Journals watch: Cystic fibrosis screening | NSAID use | Anastrozole in cancer

Too busy to read all of the journals? Dr Alison Glenesk selects the latest papers of interest to GPs.

Newborn CF screening reduced the age at diagnosis, researchers found
Newborn CF screening reduced the age at diagnosis, researchers found

Newborn screening improves diagnosis of cystic fibrosis

- Arch Dis Child 2014; 99(3): 197-202

Newborn screening for cystic fibrosis (CF) was introduced in London and south-east England in 2007. The aim of this study was to assess the number of missed cases and to compare the age at diagnosis and other clinical parameters.

Newborn screening, which is performed using the card-tried blood obtained for the Guthrie test, detects immunoreactive trypsin.

If this is over the 99.5th centile, DNA analysis is carried out.

The authors examined the case notes and database in seven CF centres for 18 months before and four years after the introduction of screening, with 347 patients being diagnosed with CF.

However, 126 patients had not been screened (born abroad or before introduction) and had median age 2.4 years (excluding those with meconium ileus, a strong predictor of CF).

The median time to diagnosis from initial symptoms was one year and in 10%, six years.

After screening started, 170 were diagnosed by it, seven moved into the region after being screened elsewhere, 34 presented with meconium ileus (six of whom were negative on screening) and 10 screened children were missed (false negatives). Median age at diagnosis was three weeks.

The conclusion is that screening has significantly reduced the age at diagnosis, although many had symptoms at three weeks.

The most important message is that children can be missed, even with screening, and it is important to consider this diagnosis if there is clinical suspicion, even if the screening test is negative.

NSAID use in high-risk patients

- Br J Gen Pract 2014; 64(621):e191-8. doi: 10.3399/bjgp14X677815

This population-based cross-sectional study in the Netherlands aimed to assess the use of OTC NSAIDs in high-risk groups.

Patients were selected from four Rotterdam practices. A sample of 118 adults aged >18 and of 264 high-risk adults were sent a questionnaire.

High-risk patients were those aged >70, with a history of peptic ulcer and two or more of: age 60-70, use of an anticoagulant or aspirin, corticosteroid, SSRI, history of severe rheumatoid arthritis, diabetes or heart failure, MI, stroke or eGFR <30.

Response rates were 26% in the general population and 37% in the high-risk population. In total, 30% of the general and 13% of the high-risk sample had used NSAIDs in the previous four weeks. In both groups, NSAIDs were often used for more than the recommended seven days.

Better patient education seems to be the answer.

Anastrozole in breast cancer prevention in high-risk women

- Lancet 2014; 383(9922): 1041-8

This study aimed to assess the efficacy and safety of anastrozole for primary prevention of breast cancer in postmenopausal women.

Between 2003 and 2012, postmenopausal women aged 40-70 with increased risk of breast cancer (based on specific criteria) were recruited from 18 countries.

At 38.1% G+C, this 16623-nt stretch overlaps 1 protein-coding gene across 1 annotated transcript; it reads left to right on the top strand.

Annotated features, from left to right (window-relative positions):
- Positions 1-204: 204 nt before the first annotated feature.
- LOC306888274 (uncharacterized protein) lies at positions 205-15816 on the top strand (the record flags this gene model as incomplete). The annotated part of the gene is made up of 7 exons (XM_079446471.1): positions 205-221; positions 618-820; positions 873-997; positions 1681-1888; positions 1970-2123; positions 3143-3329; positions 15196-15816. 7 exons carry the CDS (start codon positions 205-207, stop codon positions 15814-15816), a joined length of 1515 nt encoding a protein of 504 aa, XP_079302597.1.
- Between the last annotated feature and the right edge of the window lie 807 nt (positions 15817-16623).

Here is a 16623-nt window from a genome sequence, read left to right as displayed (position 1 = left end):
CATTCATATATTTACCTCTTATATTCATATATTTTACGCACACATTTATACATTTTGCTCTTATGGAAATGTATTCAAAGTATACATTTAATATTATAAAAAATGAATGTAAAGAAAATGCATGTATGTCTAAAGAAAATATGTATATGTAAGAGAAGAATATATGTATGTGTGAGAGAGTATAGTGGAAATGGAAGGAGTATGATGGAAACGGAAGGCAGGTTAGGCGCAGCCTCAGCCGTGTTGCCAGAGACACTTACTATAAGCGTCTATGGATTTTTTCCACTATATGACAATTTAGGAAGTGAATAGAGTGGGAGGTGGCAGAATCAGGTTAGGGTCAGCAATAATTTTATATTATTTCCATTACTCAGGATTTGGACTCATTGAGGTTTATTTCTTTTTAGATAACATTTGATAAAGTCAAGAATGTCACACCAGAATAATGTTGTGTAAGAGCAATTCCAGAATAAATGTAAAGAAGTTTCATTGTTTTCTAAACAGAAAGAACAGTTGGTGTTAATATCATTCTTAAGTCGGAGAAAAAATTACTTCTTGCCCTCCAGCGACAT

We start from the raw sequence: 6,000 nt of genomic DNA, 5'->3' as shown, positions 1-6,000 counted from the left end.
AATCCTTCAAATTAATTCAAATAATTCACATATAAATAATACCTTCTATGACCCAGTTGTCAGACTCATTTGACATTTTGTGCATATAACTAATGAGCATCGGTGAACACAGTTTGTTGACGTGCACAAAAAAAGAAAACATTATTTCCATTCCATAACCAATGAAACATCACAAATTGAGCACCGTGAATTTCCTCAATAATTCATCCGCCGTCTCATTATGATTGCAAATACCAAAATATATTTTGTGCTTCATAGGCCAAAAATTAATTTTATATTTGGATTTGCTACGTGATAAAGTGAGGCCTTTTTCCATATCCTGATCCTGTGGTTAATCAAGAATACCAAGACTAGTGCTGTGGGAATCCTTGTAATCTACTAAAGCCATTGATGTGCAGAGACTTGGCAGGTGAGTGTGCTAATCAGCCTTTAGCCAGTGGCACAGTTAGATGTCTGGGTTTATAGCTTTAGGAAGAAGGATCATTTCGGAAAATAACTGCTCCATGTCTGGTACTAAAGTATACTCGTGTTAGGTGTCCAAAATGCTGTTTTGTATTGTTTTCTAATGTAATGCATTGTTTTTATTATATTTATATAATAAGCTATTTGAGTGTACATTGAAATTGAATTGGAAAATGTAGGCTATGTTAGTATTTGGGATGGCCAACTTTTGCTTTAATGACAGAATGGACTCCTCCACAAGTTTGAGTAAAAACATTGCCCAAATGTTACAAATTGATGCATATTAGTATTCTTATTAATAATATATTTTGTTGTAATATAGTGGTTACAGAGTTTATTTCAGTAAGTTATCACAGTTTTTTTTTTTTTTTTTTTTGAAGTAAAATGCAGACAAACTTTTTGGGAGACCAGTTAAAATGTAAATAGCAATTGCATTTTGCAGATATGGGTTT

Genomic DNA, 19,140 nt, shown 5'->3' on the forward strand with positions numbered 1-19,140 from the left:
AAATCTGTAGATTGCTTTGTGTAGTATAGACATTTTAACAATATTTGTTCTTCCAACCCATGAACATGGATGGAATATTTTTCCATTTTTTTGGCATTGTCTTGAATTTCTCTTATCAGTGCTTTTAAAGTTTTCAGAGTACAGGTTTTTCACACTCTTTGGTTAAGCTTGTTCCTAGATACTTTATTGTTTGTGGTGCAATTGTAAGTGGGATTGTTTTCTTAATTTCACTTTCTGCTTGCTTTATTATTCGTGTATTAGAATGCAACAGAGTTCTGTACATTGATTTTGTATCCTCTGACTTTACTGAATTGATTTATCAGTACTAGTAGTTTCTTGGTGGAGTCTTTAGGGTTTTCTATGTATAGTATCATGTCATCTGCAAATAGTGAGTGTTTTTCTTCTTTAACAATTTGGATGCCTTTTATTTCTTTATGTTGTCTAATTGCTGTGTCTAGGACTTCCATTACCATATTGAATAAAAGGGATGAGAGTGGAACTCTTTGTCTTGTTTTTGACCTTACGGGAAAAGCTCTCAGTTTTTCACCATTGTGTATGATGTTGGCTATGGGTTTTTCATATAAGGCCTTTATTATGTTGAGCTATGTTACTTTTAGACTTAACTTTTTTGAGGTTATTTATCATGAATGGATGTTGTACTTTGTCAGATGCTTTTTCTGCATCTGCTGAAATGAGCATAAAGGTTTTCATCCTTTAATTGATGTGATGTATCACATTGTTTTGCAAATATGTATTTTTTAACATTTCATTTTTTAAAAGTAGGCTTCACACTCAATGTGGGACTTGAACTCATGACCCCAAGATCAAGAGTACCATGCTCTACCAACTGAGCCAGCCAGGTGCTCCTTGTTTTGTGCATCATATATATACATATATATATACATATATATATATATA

They were randomly assigned to receive anastrozole (n=1,920) or placebo (n=1,944) in a five-year trial. The endpoint was histologically proven breast cancer.

After five years' median follow-up, 40 women (2%) in the anastrozole group and 85 (4%) in the placebo group had developed breast cancer.

The predicted cumulative index of all breast cancers after seven years was 5.6% in the placebo group and 2.8% in the anastrozole group.

There were 18 deaths in the anastrozole group and 17 in the placebo group, with no cause of death predominating in either group.

The authors' conclude that anastrozole is effective in preventing breast cancer in high-risk postmenopausal women.

Risk of Dupuytren's contracture

- Occup Environ Med 2014; 71(4): 241-5

Heavy manual work contributes to the development of Dupuytren's contracture (DC), but there is little data on any possible link with hand-transmitted vibration (HTV).

In this study, a questionnaire was sent to 21,210 men aged 16-64 years, selected randomly from 34 practices, and to 993 men selected from military pay records. It asked about exposure to HTV and fixed flexion of the little or ring finger.

In total, 4,969 men responded, including 72 with DC, 2,287 with occupational exposure to HTV and 409 with a relatively high level of exposure in the previous week. After statistical analysis and correction for age, social class and manual occupation, it was found that the risk of DC was raised 1.5-fold in men with a history of HTV. For those exposed in the previous week, the risk was increased 2.85 times.

  • Dr Glenesk is a GP in Aberdeen and a member of our team who regularly review the journals
CPD IMPACT: EARN MORE CREDITS

These further action points may allow you to earn more credits by increasing the time spent and the impact achieved.

  • Review your practice prevalence of cystic fibrosis and check if any patients have missed newborn screening.
  • Produce a patient advice sheet highlighting potential side-effects of overusing OTC NSAIDs, especially for high-risk patients.
  • Ensure all patients with Dupuytren's contracture have had their occupation recorded in their notes.

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